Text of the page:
The Securities and Exchange Commission has opened what the Washington Post calls a “new front” in its “escalating … crackdown on insider trading.” At the center of this new front are entities that trade securities based on government information. Unless they are careful, lobbying or consulting firms that obtain non-public government information and clients of those firms may find themselves in the middle of this crackdown. In this advisory, we summarize the insider trading provisions of the Stop Trading On Congressional Knowledge Act (the “STOCK Act”), explain why these restrictions matter to those outside of government, and offer guidelines for companies and firms seeking to reduce the risk of becoming enmeshed in a potentially burdensome and expensive government investigation.
INTENSIFYING INTEREST IN POLITICAL INTELLIGENCE
The recent and intensifying attention trained on inside government information traces its origins to the last 18 minutes of trading on April 1, 2013. During that brief period, a frenzy of trading in major health-care firms broke out, allegedly sparked by an alert from Height Securities, a D.C. and New York-based research and advisory firm, which warned clients that the government would soon take action that would benefit health insurers participating in Medicare Advantage. Following a Wall Street Journal story connecting the alert to the trading surge, the SEC and Senator Charles Grassley (R-Iowa) opened separate investigations. According to media reports, the SEC has since issued subpoenas to an employee of Height Securities, the Greenberg Traurig law firm, and a Greenberg Traurig lobbyist.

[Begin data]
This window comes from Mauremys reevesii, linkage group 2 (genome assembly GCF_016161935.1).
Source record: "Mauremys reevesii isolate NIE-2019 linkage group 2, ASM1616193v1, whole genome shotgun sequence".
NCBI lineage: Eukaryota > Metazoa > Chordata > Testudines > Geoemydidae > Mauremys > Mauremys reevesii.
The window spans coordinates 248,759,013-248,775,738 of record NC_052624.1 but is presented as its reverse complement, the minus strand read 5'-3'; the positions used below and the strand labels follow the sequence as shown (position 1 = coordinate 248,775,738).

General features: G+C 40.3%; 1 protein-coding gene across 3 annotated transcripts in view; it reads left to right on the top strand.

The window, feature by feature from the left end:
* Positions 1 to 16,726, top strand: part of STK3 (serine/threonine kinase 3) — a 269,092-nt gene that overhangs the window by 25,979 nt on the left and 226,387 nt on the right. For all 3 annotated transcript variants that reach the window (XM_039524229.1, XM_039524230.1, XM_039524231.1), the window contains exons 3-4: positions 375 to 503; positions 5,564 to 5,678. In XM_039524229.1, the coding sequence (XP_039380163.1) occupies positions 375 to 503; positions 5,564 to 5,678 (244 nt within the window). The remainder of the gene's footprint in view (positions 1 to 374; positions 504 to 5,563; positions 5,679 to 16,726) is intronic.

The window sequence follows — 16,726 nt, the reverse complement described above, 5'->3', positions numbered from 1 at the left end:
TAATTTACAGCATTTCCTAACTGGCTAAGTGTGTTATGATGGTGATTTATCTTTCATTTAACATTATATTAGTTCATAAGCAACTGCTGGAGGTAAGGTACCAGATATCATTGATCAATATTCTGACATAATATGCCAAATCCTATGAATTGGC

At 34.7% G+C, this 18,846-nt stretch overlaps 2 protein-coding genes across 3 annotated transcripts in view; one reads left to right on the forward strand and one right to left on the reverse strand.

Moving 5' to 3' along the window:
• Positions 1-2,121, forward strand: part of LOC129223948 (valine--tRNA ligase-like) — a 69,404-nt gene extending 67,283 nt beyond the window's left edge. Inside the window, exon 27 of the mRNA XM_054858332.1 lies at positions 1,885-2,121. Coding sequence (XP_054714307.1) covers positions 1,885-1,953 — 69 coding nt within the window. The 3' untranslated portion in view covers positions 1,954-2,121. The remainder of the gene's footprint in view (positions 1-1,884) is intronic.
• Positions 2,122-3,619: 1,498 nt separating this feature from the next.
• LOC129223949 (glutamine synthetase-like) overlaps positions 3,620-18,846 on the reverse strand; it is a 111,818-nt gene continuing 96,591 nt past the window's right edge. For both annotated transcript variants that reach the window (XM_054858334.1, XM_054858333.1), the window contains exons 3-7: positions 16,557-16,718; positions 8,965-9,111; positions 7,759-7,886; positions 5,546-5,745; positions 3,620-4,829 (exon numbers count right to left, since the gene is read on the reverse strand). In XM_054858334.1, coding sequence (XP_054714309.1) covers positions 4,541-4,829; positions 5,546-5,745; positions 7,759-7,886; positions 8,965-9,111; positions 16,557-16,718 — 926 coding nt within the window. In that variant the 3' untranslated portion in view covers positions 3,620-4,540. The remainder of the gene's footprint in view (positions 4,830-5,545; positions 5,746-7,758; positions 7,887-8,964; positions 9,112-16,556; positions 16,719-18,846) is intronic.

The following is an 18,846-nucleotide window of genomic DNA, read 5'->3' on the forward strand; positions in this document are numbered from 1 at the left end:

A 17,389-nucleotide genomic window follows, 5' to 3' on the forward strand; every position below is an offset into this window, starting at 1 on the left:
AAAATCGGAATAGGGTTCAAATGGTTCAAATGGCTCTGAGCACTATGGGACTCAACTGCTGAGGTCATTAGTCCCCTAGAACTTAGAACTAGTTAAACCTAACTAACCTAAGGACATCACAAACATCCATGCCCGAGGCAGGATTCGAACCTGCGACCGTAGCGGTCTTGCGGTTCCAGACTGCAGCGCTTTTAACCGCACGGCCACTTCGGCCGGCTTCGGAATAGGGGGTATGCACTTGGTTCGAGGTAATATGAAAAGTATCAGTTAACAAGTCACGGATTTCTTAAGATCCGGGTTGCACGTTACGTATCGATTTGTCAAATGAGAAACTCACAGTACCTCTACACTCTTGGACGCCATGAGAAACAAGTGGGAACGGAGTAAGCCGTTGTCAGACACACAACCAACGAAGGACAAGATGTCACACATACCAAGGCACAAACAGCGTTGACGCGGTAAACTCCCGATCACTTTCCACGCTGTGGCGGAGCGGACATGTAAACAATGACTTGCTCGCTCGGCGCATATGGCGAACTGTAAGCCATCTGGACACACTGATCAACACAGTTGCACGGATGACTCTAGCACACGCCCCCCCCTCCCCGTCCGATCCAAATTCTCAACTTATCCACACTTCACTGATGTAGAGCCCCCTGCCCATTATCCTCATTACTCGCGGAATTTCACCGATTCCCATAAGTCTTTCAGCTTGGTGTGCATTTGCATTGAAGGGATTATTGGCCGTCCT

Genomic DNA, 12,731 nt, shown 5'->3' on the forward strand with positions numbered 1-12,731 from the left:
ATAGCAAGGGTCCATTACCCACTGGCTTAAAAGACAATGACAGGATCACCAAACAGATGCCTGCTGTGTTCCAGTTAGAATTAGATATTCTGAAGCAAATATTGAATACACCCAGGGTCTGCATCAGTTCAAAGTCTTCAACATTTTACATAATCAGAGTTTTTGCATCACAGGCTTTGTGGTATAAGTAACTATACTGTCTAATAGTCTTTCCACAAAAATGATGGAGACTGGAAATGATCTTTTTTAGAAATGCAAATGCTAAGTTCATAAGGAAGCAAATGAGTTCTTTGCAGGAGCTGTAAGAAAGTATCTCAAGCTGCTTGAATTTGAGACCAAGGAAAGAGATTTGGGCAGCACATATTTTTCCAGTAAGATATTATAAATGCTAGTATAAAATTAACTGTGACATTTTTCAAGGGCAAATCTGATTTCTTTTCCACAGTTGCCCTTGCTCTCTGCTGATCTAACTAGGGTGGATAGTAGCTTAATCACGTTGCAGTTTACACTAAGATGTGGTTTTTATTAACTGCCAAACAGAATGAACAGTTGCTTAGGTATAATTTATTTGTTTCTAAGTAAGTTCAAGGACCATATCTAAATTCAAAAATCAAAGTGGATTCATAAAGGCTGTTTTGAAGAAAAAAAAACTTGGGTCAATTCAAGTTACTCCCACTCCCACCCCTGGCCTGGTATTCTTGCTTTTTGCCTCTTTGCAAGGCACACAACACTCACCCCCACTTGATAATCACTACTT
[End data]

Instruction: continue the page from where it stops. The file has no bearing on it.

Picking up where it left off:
THE STOCK ACT
The STOCK Act lies at the heart of the increased SEC and public focus on “political intelligence.” The law overwhelmingly passed Congress last year in the wake of a 60 Minutes exposé of alleged insider trading by Members of Congress. The core provisions of the law affirm that the insider trading prohibitions of federal securities and commodities laws apply to Members and employees of Congress, certain executive branch officers and employees, and judicial branch officers and employees.
While almost all insider trading cases to date have involved corporate inside information, the STOCK Act clarifies that such cases can be brought on the basis of government inside information, including information from Congress. This means that an insider trading case can be brought against a Member of Congress who buys or sells securities on the basis of material, non-public information. It also means, however, that a case can potentially be brought against anyonewho buys or sells securities on the basis of material, non-public information obtained from the government, including firms that specialize in so-called political intelligence gathering and their clients. The broad universe of those affected by the STOCK Act therefore includes individuals, lobbying firms, financial institutions, hedge funds, political intelligence consultants, and even corporations employing or retaining Washington representatives – to the extent they may use government information for trading purposes.